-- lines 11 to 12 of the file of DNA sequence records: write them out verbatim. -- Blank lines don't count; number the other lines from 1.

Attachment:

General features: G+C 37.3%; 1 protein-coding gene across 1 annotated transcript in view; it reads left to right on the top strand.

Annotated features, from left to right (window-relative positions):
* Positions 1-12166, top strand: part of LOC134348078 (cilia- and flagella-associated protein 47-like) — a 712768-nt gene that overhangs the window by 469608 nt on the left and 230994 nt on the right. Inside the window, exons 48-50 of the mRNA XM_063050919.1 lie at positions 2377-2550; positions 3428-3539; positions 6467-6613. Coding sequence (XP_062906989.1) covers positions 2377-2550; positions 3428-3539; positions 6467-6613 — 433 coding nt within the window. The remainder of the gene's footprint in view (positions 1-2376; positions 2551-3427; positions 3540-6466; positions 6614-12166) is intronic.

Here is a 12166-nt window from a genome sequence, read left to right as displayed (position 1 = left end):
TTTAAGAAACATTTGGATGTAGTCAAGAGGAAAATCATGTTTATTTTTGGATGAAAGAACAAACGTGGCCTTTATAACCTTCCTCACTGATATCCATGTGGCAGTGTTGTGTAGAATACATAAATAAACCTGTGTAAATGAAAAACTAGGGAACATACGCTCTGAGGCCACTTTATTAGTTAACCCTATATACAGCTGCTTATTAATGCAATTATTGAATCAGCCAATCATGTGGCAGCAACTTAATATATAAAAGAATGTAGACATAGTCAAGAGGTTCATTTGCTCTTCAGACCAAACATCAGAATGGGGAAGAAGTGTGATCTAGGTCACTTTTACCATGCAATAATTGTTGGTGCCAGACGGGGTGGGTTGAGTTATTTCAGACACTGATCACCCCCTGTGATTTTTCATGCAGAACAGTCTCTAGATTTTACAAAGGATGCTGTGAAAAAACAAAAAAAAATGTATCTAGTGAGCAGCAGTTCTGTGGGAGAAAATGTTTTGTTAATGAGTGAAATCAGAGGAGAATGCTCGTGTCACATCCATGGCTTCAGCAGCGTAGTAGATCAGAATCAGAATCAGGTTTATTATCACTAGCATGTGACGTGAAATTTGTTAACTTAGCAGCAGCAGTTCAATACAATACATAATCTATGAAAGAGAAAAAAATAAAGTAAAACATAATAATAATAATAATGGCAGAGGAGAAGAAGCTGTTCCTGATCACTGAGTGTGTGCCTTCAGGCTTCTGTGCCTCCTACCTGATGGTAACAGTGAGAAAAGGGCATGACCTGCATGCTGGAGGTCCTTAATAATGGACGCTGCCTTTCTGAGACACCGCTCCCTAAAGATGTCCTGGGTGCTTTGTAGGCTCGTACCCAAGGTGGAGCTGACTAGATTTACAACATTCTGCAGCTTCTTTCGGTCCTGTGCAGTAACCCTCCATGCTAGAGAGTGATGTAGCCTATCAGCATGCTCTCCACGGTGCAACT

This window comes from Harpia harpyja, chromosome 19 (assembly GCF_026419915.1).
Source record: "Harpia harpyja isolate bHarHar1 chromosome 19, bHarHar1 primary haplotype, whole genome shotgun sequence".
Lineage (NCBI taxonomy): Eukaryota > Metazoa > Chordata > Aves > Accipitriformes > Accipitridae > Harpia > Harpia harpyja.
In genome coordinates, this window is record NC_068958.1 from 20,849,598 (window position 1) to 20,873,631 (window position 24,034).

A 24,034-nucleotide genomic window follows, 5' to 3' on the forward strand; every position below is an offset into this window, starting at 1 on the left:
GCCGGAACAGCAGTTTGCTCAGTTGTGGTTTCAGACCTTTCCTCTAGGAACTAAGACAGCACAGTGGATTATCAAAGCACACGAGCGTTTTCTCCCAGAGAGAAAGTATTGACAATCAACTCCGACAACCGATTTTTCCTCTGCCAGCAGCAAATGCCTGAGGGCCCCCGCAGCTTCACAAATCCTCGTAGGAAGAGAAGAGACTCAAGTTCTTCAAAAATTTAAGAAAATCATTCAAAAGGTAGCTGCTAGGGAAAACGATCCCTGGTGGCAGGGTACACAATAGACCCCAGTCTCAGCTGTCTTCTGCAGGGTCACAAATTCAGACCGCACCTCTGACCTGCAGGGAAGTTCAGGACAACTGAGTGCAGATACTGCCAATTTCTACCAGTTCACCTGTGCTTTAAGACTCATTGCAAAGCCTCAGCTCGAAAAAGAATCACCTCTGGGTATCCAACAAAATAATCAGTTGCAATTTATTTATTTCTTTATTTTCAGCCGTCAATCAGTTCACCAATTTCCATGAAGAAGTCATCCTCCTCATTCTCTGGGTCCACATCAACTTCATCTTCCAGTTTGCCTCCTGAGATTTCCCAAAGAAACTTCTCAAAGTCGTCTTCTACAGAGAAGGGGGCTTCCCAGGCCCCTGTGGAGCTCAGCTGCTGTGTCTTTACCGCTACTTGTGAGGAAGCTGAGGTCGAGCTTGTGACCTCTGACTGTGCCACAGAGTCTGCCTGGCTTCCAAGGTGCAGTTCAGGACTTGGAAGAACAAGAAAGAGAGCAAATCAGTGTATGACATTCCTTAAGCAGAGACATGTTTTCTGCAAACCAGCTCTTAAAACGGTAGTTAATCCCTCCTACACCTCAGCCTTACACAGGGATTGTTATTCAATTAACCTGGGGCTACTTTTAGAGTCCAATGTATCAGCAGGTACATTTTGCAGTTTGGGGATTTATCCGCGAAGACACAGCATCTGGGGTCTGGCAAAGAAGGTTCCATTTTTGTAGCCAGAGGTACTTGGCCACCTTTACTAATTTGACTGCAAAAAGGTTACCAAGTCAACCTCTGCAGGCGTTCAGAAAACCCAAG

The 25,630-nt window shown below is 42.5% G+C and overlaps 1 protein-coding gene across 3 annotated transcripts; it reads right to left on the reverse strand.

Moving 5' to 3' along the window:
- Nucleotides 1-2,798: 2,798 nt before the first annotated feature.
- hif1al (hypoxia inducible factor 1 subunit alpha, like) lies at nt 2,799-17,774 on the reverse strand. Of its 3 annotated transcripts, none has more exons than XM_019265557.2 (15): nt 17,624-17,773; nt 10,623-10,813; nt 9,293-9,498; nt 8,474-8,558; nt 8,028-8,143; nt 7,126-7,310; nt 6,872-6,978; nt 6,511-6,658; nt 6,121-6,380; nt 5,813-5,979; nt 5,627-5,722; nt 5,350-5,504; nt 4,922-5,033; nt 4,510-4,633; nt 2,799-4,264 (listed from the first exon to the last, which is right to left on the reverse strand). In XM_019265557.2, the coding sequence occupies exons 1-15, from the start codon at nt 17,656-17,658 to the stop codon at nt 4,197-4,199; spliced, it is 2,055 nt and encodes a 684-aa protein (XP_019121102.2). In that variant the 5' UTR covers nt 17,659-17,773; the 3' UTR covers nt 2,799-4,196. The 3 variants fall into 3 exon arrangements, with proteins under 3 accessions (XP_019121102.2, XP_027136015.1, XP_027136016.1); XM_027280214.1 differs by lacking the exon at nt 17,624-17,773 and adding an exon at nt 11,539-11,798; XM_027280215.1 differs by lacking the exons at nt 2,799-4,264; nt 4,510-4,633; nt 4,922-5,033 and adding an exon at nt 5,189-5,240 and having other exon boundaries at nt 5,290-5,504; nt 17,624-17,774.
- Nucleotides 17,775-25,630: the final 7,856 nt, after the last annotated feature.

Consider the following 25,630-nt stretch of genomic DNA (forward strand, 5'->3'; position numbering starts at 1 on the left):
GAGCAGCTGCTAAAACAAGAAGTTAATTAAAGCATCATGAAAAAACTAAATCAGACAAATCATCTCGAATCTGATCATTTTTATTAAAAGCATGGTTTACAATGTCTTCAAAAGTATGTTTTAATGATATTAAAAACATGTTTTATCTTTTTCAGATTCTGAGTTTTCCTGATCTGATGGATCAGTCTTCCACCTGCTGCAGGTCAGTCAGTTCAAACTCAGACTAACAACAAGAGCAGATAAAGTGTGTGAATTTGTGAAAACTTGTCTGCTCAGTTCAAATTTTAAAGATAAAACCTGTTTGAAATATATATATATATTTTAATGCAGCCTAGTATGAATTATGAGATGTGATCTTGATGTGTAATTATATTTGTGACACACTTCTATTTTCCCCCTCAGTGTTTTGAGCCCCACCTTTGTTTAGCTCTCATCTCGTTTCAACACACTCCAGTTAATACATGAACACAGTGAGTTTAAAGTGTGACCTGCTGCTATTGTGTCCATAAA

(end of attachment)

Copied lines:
GCCGGAACAGCAGTTTGCTCAGTTGTGGTTTCAGACCTTTCCTCTAGGAACTAAGACAGCACAGTGGATTATCAAAGCACACGAGCGTTTTCTCCCAGAGAGAAAGTATTGACAATCAACTCCGACAACCGATTTTTCCTCTGCCAGCAGCAAATGCCTGAGGGCCCCCGCAGCTTCACAAATCCTCGTAGGAAGAGAAGAGACTCAAGTTCTTCAAAAATTTAAGAAAATCATTCAAAAGGTAGCTGCTAGGGAAAACGATCCCTGGTGGCAGGGTACACAATAGACCCCAGTCTCAGCTGTCTTCTGCAGGGTCACAAATTCAGACCGCACCTCTGACCTGCAGGGAAGTTCAGGACAACTGAGTGCAGATACTGCCAATTTCTACCAGTTCACCTGTGCTTTAAGACTCATTGCAAAGCCTCAGCTCGAAAAAGAATCACCTCTGGGTATCCAACAAAATAATCAGTTGCAATTTATTTATTTCTTTATTTTCAGCCGTCAATCAGTTCACCAATTTCCATGAAGAAGTCATCCTCCTCATTCTCTGGGTCCACATCAACTTCATCTTCCAGTTTGCCTCCTGAGATTTCCCAAAGAAACTTCTCAAAGTCGTCTTCTACAGAGAAGGGGGCTTCCCAGGCCCCTGTGGAGCTCAGCTGCTGTGTCTTTACCGCTACTTGTGAGGAAGCTGAGGTCGAGCTTGTGACCTCTGACTGTGCCACAGAGTCTGCCTGGCTTCCAAGGTGCAGTTCAGGACTTGGAAGAACAAGAAAGAGAGCAAATCAGTGTATGACATTCCTTAAGCAGAGACATGTTTTCTGCAAACCAGCTCTTAAAACGGTAGTTAATCCCTCCTACACCTCAGCCTTACACAGGGATTGTTATTCAATTAACCTGGGGCTACTTTTAGAGTCCAATGTATCAGCAGGTACATTTTGCAGTTTGGGGATTTATCCGCGAAGACACAGCATCTGGGGTCTGGCAAAGAAGGTTCCATTTTTGTAGCCAGAGGTACTTGGCCACCTTTACTAATTTGACTGCAAAAAGGTTACCAAGTCAACCTCTGCAGGCGTTCAGAAAACCCAAG

The 25,630-nt window shown below is 42.5% G+C and overlaps 1 protein-coding gene across 3 annotated transcripts; it reads right to left on the reverse strand.